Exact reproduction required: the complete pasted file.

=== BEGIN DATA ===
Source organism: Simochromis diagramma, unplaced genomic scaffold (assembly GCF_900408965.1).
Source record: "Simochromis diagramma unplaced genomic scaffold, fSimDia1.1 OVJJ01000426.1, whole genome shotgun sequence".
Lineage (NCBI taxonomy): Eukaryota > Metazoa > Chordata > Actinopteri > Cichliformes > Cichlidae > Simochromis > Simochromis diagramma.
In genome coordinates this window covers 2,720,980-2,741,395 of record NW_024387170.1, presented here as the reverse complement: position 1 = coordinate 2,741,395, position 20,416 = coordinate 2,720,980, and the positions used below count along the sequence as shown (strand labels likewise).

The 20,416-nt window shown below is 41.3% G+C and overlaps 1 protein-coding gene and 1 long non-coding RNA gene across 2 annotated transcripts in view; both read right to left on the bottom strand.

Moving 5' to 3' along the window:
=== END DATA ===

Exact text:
Source organism: Simochromis diagramma, unplaced genomic scaffold (assembly GCF_900408965.1).
Source record: "Simochromis diagramma unplaced genomic scaffold, fSimDia1.1 OVJJ01000426.1, whole genome shotgun sequence".
Lineage (NCBI taxonomy): Eukaryota > Metazoa > Chordata > Actinopteri > Cichliformes > Cichlidae > Simochromis > Simochromis diagramma.
In genome coordinates this window covers 2,720,980-2,741,395 of record NW_024387170.1, presented here as the reverse complement: position 1 = coordinate 2,741,395, position 20,416 = coordinate 2,720,980, and the positions used below count along the sequence as shown (strand labels likewise).

The 20,416-nt window shown below is 41.3% G+C and overlaps 1 protein-coding gene and 1 long non-coding RNA gene across 2 annotated transcripts in view; both read right to left on the bottom strand.

Moving 5' to 3' along the window: